Russo said that he had received similar feedback as Shelton that, in his case, came from the White House’s National Economic Council. The council, according to the White House website “coordinates policy-making for domestic and international economic issues.”

One member of the Obama administration was notable for his absence. Federal Communications Commission chairman Julius Genachowski, though originally set to speak before the panel, had refused to appear, Turner said in his opening remarks to the hearing.

“I consider the chairman’s failure to show up today to be an affront to the House Armed Services Committee,” said Turner. “It appears to be symptomatic of a disregard by the chairman for the consequences of the FCC’s January 26 waiver to LightSquared.”

In response to questions from the committee Shelton said that, should a technical solution appear that would enable GPS and LightSquared to coexist, it would require thorough testing and perhaps modification to DoD’s software — and a lot of money and time.

“We have not estimated cost,” Shelton told the subcommittee, “however. I think it would be very safe to say that the cost would in the B’s — billions of dollars. We believe that the time would probably be a decade or more to accomplish all this. There are probably a million receivers out there in the military, maybe even more than that.”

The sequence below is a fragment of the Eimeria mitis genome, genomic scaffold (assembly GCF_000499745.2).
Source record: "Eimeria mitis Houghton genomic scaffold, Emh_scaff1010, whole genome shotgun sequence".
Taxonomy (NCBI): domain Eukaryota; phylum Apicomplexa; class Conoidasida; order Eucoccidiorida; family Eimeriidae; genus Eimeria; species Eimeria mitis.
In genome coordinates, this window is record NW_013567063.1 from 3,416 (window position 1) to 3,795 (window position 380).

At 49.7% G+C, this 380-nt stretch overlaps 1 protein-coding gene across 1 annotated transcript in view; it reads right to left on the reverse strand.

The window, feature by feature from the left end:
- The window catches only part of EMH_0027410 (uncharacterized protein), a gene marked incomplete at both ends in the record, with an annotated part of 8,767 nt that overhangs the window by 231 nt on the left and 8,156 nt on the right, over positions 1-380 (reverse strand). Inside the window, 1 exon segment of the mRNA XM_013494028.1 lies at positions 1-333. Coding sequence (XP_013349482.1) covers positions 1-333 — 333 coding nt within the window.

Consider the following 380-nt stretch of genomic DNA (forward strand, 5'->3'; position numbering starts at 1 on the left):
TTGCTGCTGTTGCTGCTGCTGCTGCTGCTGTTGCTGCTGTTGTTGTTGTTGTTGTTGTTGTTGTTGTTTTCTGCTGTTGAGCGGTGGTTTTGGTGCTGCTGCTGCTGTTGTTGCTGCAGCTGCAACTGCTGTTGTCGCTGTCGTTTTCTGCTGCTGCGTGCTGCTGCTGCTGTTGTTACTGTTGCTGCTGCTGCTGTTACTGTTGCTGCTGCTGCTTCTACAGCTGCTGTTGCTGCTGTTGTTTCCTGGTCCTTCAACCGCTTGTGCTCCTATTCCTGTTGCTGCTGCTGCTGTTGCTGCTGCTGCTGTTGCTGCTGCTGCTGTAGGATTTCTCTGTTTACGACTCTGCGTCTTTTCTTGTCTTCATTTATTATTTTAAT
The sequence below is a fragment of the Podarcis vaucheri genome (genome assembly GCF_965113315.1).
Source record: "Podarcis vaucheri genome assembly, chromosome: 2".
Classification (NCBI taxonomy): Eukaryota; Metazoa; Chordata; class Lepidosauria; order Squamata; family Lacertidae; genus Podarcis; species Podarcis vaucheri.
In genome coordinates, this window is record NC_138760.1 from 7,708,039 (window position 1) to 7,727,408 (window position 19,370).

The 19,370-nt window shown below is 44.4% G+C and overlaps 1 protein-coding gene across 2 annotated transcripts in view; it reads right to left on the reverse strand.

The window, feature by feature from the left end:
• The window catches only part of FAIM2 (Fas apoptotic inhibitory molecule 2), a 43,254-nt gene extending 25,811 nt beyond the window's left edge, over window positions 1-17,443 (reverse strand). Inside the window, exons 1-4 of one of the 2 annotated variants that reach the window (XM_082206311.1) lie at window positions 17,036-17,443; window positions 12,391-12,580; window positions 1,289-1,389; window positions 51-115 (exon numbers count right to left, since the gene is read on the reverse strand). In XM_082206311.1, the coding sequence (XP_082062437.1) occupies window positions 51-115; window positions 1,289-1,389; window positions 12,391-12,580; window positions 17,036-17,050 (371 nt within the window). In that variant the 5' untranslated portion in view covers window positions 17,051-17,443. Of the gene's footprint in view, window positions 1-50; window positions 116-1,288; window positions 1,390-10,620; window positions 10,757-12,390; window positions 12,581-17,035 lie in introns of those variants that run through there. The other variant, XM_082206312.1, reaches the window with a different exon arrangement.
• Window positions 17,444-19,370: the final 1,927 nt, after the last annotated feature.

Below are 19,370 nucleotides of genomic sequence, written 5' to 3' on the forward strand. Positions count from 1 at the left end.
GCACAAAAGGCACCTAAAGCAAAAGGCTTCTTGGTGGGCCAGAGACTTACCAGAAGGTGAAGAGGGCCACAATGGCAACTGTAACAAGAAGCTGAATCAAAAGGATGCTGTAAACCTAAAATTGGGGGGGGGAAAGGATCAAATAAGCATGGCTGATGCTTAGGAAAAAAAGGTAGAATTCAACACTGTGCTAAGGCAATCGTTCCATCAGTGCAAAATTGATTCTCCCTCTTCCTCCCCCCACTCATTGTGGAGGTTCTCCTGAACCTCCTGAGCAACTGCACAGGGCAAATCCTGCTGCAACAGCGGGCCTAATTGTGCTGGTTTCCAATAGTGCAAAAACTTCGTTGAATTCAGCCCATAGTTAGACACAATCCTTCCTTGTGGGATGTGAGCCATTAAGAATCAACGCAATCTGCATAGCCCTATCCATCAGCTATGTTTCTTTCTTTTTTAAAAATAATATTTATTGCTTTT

The filters that are being suggested by LightSquared, he said, could undermine the precision of some receivers

“There is a set a frequencies and then there are harmonics off those frequencies. It is those harmonics . . . that are important for the precision of those wideband receivers,” Shelton explained. “Clipping off those harmonics decreases the accuracy of the receiver. If there is something else magic out there, we don’t know about it.”

Asked why DoD had not raised the alarm years earlier when the FCC was considering and approving the increases in power and numbers of broadcast towers at the center of LightSquared’s proposal, Shelton said that the threat to GPS only became clear early this year when LightSquared changed the focus of its business plan from satellite services to a terrestrial network.

“The frequency band that we’re talking about here has, by FCC rulings in the past, always been intended to be a ‘quiet neighborhood’ where GPS could coexist with other signals of the same magnitude,” the general said. “However, if you put a rock band in the middle of that neighborhood it is a very different sort of circumstance.”

Other witness at today’s hearing included Teresa Takai, the DoD’s chief information officer; Karl Nebbia, associate administrator, Office of Spectrum Management, National Telecommunications and Information Administration (NTIA); and Julius Knapp, chief of the FCC’s Office of Engineering Technology.

In his prepared testimony, Knapp said, “I want to make absolutely clear that the Commission will not authorize LightSquared to begin commercial service if its operation would cause harmful interference to GPS.”

He later defended the general wireless broadband  initiative, but added, “At the same time, the Commission will ensure that entities such as LightSquared do not cause harmful interference to GPS systems. We will continue to work closely with the NTIA, DOD and other federal agencies to assess LightSquared’s proposal and determine the viability of technical solutions that would enable both services to co-exist.”